Before succession becomes a necessity, these enterprises will start preparing the next generation to take the reins. This approach ensures a seamless transition and allows ample time for training and mentorship. Nearly all family enterprises in Hong Kong have implemented early succession planning. This strategy results in the second or third generation participating in and receiving training from the family business, eventually assuming leadership.

Lui notes, “Many successful businesspeople involve their children in the family business while maintaining control, offering business guidance and oversight, and instilling the family’s core values and culture. Even after passing the baton, they continue to provide advice and support, ensuring a smooth leadership transition.”

Governance, legal enforceability and tax

It’s recommended that a family enterprise establishes a family governance structure before approaching succession. The governance framework signifies the shift of decision-making from the founder alone to a collaborative and collective process among family members, according to Lui.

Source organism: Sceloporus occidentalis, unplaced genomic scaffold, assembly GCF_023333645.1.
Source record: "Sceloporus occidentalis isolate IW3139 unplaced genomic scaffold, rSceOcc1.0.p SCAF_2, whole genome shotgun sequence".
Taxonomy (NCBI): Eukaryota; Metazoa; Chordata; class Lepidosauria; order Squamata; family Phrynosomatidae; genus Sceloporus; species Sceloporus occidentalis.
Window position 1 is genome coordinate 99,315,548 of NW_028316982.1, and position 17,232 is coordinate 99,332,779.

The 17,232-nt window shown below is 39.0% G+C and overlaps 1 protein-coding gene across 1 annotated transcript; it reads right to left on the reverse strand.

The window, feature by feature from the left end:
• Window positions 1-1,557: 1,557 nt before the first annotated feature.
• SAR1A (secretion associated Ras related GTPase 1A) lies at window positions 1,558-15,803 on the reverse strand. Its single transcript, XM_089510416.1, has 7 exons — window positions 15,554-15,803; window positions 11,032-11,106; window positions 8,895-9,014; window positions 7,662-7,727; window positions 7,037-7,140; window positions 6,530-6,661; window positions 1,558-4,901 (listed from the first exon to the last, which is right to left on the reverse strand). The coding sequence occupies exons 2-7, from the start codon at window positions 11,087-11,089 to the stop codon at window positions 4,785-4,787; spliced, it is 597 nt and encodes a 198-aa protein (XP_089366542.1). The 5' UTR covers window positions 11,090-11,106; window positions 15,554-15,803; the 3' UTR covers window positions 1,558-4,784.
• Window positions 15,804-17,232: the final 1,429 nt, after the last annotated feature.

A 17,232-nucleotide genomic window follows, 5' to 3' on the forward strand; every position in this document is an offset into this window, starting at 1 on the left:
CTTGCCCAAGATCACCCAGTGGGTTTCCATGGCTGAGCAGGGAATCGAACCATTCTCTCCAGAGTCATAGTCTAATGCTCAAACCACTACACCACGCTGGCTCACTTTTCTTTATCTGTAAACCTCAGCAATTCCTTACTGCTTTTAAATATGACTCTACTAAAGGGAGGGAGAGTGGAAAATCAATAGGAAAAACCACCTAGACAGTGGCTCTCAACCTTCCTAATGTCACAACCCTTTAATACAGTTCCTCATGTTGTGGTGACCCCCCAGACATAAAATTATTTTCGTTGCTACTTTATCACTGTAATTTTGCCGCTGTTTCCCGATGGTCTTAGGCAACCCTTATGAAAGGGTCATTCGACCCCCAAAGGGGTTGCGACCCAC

Family members should be briefed on shared values, a common mission, and a collective vision for the future. Family governance helps manage wealth, define roles, set boundaries, and balance competing interests.

Family governance is a good starting point. It provides a framework for regulating family affairs

The framework addresses roles, rights, and responsibilities of family members, formalises business relationships, and creates policies for family employment, development, and compensation. She notes, “It also provides a forum to resolve conflicts, preventing potential dissolution or sale of the family enterprise, destruction of family wealth, and breakdown of family unity.”

Essentially, the structure includes a family council and assembly, akin to a company’s board and shareholders, and is codified in a family constitution.

“Family governance is a good starting point,” says Lui. “It provides a framework for regulating family affairs. Members with a shared goal of preserving the family’s wealth can voluntarily comply with it.”